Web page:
When the news broke Thursday morning that Amazon had flip flopped on its decision to put an HQ2 campus in Long Island City, Vincent Koo was in a meeting with other agents in the Queens, New York, neighborhood.
“Our phones all exploded,” Koo, a broker and owner of EXIT Kingdom Realty told Inman. “People were all reaching out and commenting. I think that people are going to rethink their investments there.”
Amazon’s decision to abandon New York City came after, and in response to, fierce opposition from area politicians and some locals. That opposition gained steam after the retail giant announced in November that it would split its much-touted HQ2 offices between Long Island City and Crystal City, in Virginia. Though the company touted the offices as job generators, opposition focused on the massive tax incentives the company got as well as potential impacts to neighborhoods, such as gentrification.
However, Koo said Thursday morning that most people he knows in the area supported Amazon. And he added that while he doesn’t think the company’s decision to pull out of Long Island City will tank the local real estate market, he is disappointed that the area won’t get the influx of investment the retailer might have spurred.
“I think it’s a negative,” he said of Thursday’s news. “I think that they would have brought a lot to the city.”
Eric Benaim — the founder and CEO of brokerage Modern Spaces, which serves the area — went even further, saying that “it’s devastating” Amazon decided to abandon Queens. He too argued that opposition to Amazon was overblown and that most locals actually living in the neighborhood wanted the retail company to open a base there.
Benaim also said that a petition started a week ago in support of the online retailer had already garnered 4,000 signatures.
“It’s a devastating time for not just Long Island City, not just Queens, but all of New York,” he added of Amazon’s decision to pull out.
Like Koo, Benaim believes the real estate market in Long Island City will ultimately survive. His particular brokerage has a significant share of the market, and prices in the neighborhood had been rising for years even without Amazon’s plans. Overall, then, he and his agents will be okay.
Still, Benaim is worried about the message New York City has sent by resisting Amazon.
“New York just told the world that business is not welcome here,” he said. “We drove out the largest company in the world because of socialism.”
Benaim also said that some Amazon employees had already taken steps to move into the area, as have some small business owners who were planning on catering to those employees.
“It’s sad,” Benaim continued. “It’s sad for small business people like a vet or a hair salon or a restaurant, who had high hopes.”
Now, it’s unclear what will happen with all of those plans.
Data provided to Inman by Patrick Smith — a broker with Stribling & Associates who lives in Long Island City — also indicates that the area has seen an uptick in interest for residential real estate. The data shows that from Nov. 6 2017 to Feb. 4 2018, there were a total of 40 condominium contracts signed in the area, with an average of three per week.
But during roughly the same period in 2018 and 2019 — which corresponds with Amazon’s announcement — there were a total of 130 signed condo contracts, or 10 per week. That’s more than three times what the area was seeing during the same period a year earlier.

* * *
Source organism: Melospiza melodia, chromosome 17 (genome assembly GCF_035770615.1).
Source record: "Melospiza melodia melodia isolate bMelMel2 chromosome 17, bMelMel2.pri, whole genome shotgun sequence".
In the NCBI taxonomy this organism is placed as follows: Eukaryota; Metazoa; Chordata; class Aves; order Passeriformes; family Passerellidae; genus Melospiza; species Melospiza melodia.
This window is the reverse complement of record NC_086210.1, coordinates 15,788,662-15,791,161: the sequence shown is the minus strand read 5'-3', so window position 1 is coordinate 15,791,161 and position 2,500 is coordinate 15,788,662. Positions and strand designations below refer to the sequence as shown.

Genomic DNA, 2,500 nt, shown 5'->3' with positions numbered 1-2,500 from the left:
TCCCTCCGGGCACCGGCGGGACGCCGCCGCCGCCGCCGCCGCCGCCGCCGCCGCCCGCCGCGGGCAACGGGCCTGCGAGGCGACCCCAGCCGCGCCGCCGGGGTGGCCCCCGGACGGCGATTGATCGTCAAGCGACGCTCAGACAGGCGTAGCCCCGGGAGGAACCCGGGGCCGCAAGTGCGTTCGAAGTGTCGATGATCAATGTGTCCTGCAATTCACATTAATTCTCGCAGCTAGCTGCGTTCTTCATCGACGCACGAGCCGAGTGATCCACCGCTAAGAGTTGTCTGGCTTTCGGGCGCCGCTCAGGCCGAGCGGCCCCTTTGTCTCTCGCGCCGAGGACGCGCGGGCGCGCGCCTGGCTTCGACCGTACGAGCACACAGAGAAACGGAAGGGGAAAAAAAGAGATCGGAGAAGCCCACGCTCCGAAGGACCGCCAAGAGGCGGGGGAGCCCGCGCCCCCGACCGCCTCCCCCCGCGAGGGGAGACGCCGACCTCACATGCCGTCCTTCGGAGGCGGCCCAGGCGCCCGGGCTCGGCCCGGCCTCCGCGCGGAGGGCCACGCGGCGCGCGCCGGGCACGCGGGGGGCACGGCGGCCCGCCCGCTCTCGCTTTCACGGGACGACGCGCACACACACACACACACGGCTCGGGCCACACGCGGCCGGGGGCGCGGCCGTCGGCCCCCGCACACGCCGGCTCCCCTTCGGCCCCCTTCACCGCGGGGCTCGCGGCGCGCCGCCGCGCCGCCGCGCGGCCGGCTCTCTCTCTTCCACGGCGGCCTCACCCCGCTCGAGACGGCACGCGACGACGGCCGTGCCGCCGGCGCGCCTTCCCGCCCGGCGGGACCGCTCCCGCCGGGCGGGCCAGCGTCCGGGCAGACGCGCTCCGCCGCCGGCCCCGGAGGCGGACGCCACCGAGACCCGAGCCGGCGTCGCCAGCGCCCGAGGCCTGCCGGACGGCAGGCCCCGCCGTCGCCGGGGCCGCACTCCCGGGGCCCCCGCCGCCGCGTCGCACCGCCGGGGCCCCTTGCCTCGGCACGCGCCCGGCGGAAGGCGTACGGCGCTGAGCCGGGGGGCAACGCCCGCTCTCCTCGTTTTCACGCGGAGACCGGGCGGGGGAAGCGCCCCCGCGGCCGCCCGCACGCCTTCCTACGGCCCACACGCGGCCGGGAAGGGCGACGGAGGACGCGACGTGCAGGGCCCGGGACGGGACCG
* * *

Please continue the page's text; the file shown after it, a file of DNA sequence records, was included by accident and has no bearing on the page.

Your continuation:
The data does not specify why those sales closed or if they were specifically linked Amazon, though numerous agents working in Long Island City said that after the November announcement they were flooded with calls from prospective buyers.
Danielle Hale, the chief economist at Realtor.com, told Inman Thursday that “without the additional housing demand of the previously anticipated 25,000 to 40,000 Amazon employees coming to Long Island City, housing activity will slow and prices are likely to stagnate or even slow as well.”
But like the agents who spoke to Inman, Hale expects the area’s real estate to ultimately pull through thanks to “proximity to Manhattan, access to transportation, and diverse community with lots of lifestyle amenities”
“These positive factors will likely attract other job-producing companies and also help its real estate market succeed in the long run,” Hale said.
Other real estate professionals also expect Long Island City to be okay long-term, but were nevertheless dismayed by Amazon’s decision, and the New York-area opposition that prompted it.
In an email, Jason Haber, a broker at Warburg Realty, told Inman that “we just literally threw out the baby with the bathwater.” He added that while there were “legitimate concerns” about the financial incentives Amazon had scored, New York City needs “companies like Amazon and the 25,000 good paying technology jobs that they bring.”
“Can you imagine if NYC shunned Standard Oil when they moved from Ohio to Manhattan?” Haber added. “Standard Oil brought with them jobs, and they stayed here for a century. That’s how you make a city great – when the Rockefellers and the Carnegies, and Bezos of the world bring their businesses to our shores.”
Lawrence Hakimi, a Compass agent, said he had seen some local opposition to Amazon among people who were “concerned that they were going to get priced out of the neighborhood.” But he also said that the trend toward gentrification in Long Island City predates Amazon, and it is “inevitable already.”
Like other agents who have spoken to Inman both Thursday and in recent weeks, Hakimi was disappointed by the prospect of a Long Island City without Amazon.
“I was for Amazon,” he said following the company’s Thursday announcement. “I thought it was a good opportunity for Queens and the area. Long term, it was bringing more jobs into the area, into New York. With that perspective, it’s unfortunate that all these jobs are not coming here.”